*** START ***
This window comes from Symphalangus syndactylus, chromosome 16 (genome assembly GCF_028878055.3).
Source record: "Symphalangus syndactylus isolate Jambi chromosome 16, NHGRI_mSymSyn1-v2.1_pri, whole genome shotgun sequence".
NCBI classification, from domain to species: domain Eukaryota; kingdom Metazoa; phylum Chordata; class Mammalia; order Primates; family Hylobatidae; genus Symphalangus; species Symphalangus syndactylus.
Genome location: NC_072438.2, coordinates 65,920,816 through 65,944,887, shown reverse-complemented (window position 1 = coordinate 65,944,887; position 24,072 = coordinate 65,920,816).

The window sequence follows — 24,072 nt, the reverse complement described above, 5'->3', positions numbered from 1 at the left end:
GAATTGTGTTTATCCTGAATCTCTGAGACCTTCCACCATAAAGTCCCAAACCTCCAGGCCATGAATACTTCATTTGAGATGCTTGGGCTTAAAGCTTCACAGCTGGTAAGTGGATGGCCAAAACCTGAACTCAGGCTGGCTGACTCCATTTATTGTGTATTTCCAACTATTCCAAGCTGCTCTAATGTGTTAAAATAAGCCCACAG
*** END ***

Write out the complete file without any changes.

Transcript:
This window comes from Symphalangus syndactylus, chromosome 16 (genome assembly GCF_028878055.3).
Source record: "Symphalangus syndactylus isolate Jambi chromosome 16, NHGRI_mSymSyn1-v2.1_pri, whole genome shotgun sequence".
NCBI classification, from domain to species: domain Eukaryota; kingdom Metazoa; phylum Chordata; class Mammalia; order Primates; family Hylobatidae; genus Symphalangus; species Symphalangus syndactylus.
Genome location: NC_072438.2, coordinates 65,920,816 through 65,944,887, shown reverse-complemented (window position 1 = coordinate 65,944,887; position 24,072 = coordinate 65,920,816).

The window sequence follows — 24,072 nt, the reverse complement described above, 5'->3', positions numbered from 1 at the left end:
GAATTGTGTTTATCCTGAATCTCTGAGACCTTCCACCATAAAGTCCCAAACCTCCAGGCCATGAATACTTCATTTGAGATGCTTGGGCTTAAAGCTTCACAGCTGGTAAGTGGATGGCCAAAACCTGAACTCAGGCTGGCTGACTCCATTTATTGTGTATTTCCAACTATTCCAAGCTGCTCTAATGTGTTAAAATAAGCCCACAG